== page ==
The next stage of the technological evolution for the financial industry

By JR Lowry, EMEA head of State Street Global Exchange

As 2017 unfolds, we continue to be in the midst of a high-change period in financial services, with the evolution of technology teetering on the edge of radically re-shaping the entire industry.

The period of hype surrounding the term, ‘big data’ has given way to a more measured reality, however, ‘data’ and ‘digitisation’ are increasingly defining our day-to-day working lives.

As more devices become digitised, more data is being captured. As this data comes to market, investors are going to need to figure out how to ingest all of it, mine it and understand where its value lies. Some of it won’t be useful from an investment standpoint but some will inevitably have investable value. Separating that signal from the noise in the face of all this new data is going to be a significant challenge for most investment firms.

In view of this shift, firms are making increased technology investments, as they strive to aggregate data and use overlay tools, like machine learning, to help interpret that data. A by-product of this wave of new data is a greater range of analytical tools, including sentiment and behavioural and predictive analytics. It’s impossible for humans to digest all of this new data themselves, so the balance of man and machine will continue to tilt more towards machine. The question often asked is how?

‘RegTech’ and ‘blockchain’ are just two examples of buzzwords that continue to generate hype – and for many are the answer to this question; offering a solution or the facilitation of a solution for their big data needs.


It’s no secret that regulators around the world are asking for more data, whether in the form of MiFID II, PRIIPs, Solvency II, EMIR, or other new regulations. They are also setting a higher bar through BCBS 239 and other new rules, with respect to the quality and governance of the data that is sent to them. They are similarly raising expectations in terms of market surveillance, such as through the European Union’s Market Abuse Regulation (MAR). Hence financial institutions must not only apply new data and analytic techniques to the search for alpha, but they also must do so with respect to regulatory compliance.  No firm wants to be in a position where the regulators uncover malfeasance from their data when they themselves did not.

From a technology perspective, these new regulatory requirements and expectations have fuelled the interest in RegTech which will ultimately lead to an improvement of tools for risk management and compliance and hopefully a reduction in compliance costs relative to what the industry is currently incurring.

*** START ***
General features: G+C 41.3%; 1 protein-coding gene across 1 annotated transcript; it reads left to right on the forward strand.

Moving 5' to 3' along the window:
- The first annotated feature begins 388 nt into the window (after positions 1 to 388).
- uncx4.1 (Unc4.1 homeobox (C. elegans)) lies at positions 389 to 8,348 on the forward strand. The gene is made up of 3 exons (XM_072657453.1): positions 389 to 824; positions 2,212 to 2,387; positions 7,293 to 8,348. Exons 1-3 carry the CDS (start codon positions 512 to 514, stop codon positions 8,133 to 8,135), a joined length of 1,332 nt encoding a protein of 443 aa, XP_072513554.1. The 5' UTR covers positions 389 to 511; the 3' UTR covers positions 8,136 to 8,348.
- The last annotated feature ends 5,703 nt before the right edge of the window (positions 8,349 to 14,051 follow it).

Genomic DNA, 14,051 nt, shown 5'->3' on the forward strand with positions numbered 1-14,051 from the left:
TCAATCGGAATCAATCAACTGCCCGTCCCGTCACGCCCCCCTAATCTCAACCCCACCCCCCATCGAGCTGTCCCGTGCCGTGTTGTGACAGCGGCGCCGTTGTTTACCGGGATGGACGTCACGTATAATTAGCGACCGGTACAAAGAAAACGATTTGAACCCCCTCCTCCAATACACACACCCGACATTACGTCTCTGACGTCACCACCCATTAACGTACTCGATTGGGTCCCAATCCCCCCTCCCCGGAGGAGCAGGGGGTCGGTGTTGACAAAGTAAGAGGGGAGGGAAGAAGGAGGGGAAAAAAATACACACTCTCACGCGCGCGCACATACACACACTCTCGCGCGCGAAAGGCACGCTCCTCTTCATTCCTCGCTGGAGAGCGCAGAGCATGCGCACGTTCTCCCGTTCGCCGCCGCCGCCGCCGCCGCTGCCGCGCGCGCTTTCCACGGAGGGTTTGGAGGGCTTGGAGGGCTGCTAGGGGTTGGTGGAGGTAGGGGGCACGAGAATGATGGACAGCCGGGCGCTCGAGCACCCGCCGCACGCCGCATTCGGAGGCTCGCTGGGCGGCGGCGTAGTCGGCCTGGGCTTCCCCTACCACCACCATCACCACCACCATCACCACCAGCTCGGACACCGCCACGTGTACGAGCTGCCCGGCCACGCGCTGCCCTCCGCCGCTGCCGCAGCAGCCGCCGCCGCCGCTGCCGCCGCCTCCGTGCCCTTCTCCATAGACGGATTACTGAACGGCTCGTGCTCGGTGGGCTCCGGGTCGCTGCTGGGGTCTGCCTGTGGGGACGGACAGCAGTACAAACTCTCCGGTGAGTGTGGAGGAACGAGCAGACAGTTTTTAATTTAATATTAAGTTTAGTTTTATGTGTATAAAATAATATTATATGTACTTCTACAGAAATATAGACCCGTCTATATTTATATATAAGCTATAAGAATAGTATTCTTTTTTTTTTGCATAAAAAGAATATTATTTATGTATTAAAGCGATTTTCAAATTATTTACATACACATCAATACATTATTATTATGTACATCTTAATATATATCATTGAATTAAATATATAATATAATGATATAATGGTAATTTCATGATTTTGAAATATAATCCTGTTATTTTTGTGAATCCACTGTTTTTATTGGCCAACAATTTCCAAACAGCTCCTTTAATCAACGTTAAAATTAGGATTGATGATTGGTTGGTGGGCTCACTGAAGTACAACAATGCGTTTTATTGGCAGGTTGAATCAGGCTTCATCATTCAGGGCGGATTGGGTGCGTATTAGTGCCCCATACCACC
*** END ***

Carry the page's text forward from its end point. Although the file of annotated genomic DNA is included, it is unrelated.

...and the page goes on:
Along with RegTech, blockchain continues to be an area of widespread industry interest. Speak to nearly any market participant and they will acknowledge a belief that blockchain is going to have a significant impact on financial services in some shape or form.

Blockchain is one of the more compelling vehicles of technological disruption. In a nutshell, this is because it could create a single source of truth for many of the industry’s transaction types, with far-reaching consequences. As such, because of its distributed-ledger model and use of asymmetric cryptography, it has the potential to create reporting and record-keeping systems that are not only more efficient than existing options, but also more transparent and secure.

More industry processes will likely move towards blockchain models in the coming years. We polled 100 institutional investors in January last year and found 57 percent expect blockchain to be widely adopted in the next five years[1]. Despite these beliefs, investors are unprepared, as only seven percent currently have initiatives underway on blockchain, and 64 percent say they need more time to understand it better[2]

Blockchain will have a significant impact starting with inefficient areas, that are (a) manual, (b) require a lot of stakeholders to engage, align and sign-off, and (c) have intermediaries that create a single point of failure and add cost to the system. Early implementations are likely to be on a limited scale or in “greenfield” areas where legacy issues and standardisation requirements are less of a factor. The areas likely to be impacted first will be areas such as bank loans, liquidity management (collateral management, securities borrowing), derivatives, and broader settlement areas.

With broader adoption in the longer term, blockchain could ultimately become a standard for financial transactions and real-time settlement, increasing transparency and efficiency in a highly fragmented industry. This represents a fantastic prospect for the industry and one that represents exciting, new opportunities.

What next?

In certain aspects, the wider financial industry is still very analogue – as one example, we still receive roughly 50,000 faxes a week at State Street. However, even at this pivotal point of technological evolution, the industry has proven itself to be resilient and, as always, it will find a way to adapt.


[1] State Street Blockchain survey conducted by Oxford Economics in January 2016.

[2] State Street Blockchain survey conducted by Oxford Economics in January 2016.